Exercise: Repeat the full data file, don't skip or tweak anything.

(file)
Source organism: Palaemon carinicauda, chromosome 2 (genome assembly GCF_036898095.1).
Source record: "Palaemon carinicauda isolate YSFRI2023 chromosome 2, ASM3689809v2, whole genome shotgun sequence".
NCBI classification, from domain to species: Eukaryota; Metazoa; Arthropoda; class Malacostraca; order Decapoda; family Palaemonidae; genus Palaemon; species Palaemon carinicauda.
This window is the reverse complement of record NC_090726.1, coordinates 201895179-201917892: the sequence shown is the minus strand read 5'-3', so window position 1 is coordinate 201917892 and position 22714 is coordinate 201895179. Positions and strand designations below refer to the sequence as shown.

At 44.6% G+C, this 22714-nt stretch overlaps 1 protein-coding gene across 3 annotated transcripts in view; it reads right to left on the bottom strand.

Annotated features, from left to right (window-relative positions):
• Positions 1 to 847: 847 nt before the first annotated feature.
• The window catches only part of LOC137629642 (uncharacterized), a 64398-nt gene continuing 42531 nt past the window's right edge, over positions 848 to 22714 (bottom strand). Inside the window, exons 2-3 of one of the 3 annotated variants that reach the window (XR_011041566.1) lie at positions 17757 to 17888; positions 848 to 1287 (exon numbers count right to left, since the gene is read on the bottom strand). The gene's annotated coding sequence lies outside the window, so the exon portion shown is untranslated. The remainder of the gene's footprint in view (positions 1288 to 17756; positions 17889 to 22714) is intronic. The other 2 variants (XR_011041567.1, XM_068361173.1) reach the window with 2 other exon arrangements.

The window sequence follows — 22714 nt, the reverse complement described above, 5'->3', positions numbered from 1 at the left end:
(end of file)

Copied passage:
Source organism: Palaemon carinicauda, chromosome 2 (genome assembly GCF_036898095.1).
Source record: "Palaemon carinicauda isolate YSFRI2023 chromosome 2, ASM3689809v2, whole genome shotgun sequence".
NCBI classification, from domain to species: Eukaryota; Metazoa; Arthropoda; class Malacostraca; order Decapoda; family Palaemonidae; genus Palaemon; species Palaemon carinicauda.
This window is the reverse complement of record NC_090726.1, coordinates 201895179-201917892: the sequence shown is the minus strand read 5'-3', so window position 1 is coordinate 201917892 and position 22714 is coordinate 201895179. Positions and strand designations below refer to the sequence as shown.

At 44.6% G+C, this 22714-nt stretch overlaps 1 protein-coding gene across 3 annotated transcripts in view; it reads right to left on the bottom strand.

Annotated features, from left to right (window-relative positions):
• Positions 1 to 847: 847 nt before the first annotated feature.
• The window catches only part of LOC137629642 (uncharacterized), a 64398-nt gene continuing 42531 nt past the window's right edge, over positions 848 to 22714 (bottom strand). Inside the window, exons 2-3 of one of the 3 annotated variants that reach the window (XR_011041566.1) lie at positions 17757 to 17888; positions 848 to 1287 (exon numbers count right to left, since the gene is read on the bottom strand). The gene's annotated coding sequence lies outside the window, so the exon portion shown is untranslated. The remainder of the gene's footprint in view (positions 1288 to 17756; positions 17889 to 22714) is intronic. The other 2 variants (XR_011041567.1, XM_068361173.1) reach the window with 2 other exon arrangements.

The window sequence follows — 22714 nt, the reverse complement described above, 5'->3', positions numbered from 1 at the left end: